Section 911 of the Family Smoking Prevention and Tobacco Control Act[1] and FDA’s Guidance for Industry on Modified Risk Tobacco Product (MRTP) Applications[2] spell out the rigorous requirements that MRTP applicants must meet before a product can be deemed a “modified risk tobacco product” and can be marketed with MRTP claims. In particular, to market IQOS with the MRTP claims stated above, PMI must prove using substantial and objective scientific evidence that the new product, as it is actually used by consumers, will:

  1.  Significantly reduce harm and the risk of tobacco-related disease to individual tobacco users; and
  2.  benefit the health of the population as a whole, taking into account both users of tobacco products and persons who do not currently use tobacco products.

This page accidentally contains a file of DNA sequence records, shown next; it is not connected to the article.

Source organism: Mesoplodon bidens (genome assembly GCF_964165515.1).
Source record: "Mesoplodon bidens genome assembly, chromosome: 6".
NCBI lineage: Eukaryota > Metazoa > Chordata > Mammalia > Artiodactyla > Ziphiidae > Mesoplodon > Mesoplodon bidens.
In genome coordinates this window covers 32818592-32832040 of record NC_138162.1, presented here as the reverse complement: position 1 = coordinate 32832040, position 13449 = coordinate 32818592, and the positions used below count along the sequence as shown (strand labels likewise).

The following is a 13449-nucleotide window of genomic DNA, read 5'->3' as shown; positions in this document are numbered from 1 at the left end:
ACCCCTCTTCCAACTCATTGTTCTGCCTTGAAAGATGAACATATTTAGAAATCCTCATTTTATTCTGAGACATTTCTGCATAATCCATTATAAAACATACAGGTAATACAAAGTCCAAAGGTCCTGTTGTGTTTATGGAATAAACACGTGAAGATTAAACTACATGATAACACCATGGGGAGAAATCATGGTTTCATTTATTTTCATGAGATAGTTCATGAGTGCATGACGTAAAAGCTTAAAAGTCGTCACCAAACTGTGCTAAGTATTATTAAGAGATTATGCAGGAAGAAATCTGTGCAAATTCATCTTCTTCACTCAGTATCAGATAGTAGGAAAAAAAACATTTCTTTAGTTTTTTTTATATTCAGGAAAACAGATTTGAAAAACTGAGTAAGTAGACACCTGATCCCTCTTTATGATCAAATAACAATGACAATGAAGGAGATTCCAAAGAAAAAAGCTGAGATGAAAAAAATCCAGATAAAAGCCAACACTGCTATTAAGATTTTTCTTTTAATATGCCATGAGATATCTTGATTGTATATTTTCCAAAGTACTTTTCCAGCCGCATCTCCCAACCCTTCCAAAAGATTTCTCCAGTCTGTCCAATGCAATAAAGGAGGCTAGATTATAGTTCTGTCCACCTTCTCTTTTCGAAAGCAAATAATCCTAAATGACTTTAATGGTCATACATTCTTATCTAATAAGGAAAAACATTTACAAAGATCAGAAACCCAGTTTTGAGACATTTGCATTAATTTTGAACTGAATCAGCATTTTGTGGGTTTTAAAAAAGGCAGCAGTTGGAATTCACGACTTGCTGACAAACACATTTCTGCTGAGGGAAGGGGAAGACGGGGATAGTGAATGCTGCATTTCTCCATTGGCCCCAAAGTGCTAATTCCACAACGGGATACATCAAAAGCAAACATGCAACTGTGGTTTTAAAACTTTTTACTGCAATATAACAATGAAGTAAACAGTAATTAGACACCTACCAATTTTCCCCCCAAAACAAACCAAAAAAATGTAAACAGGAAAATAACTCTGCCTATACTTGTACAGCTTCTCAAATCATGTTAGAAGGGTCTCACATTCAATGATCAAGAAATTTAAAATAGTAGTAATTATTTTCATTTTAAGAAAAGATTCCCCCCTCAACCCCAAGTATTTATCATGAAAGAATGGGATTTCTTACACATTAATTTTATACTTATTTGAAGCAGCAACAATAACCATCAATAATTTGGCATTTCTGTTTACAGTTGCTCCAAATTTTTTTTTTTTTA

In fulfilling the MRTP application requirements specified in section 911(g), FDA recommends in its MRTP Guidance that applicants submit, among other things, the following data and information:

  1. Scientific evidence regarding the effect that IQOS and its marketing will have on increasing the likelihood that non-users (including never users and former users) will start using the product (Guidance, p. 20);
  2. Data and information on how consumers actually use IQOS, including data and information addressing concurrent use of multiple products containing nicotine or tobacco (Guidance, p. 15), and scientific evidence demonstrating that consumers actually use the product in a way that exposes them to the claimed reduced level of substances or harm (Guidance, p. 17);
  3. Human studies that evaluate consumer understanding and perceptions of the product, including its labeling, marketing, and advertising, including:
    1. The ability of consumers to understand the modified risk claims and the significance of the information in the context of one’s health;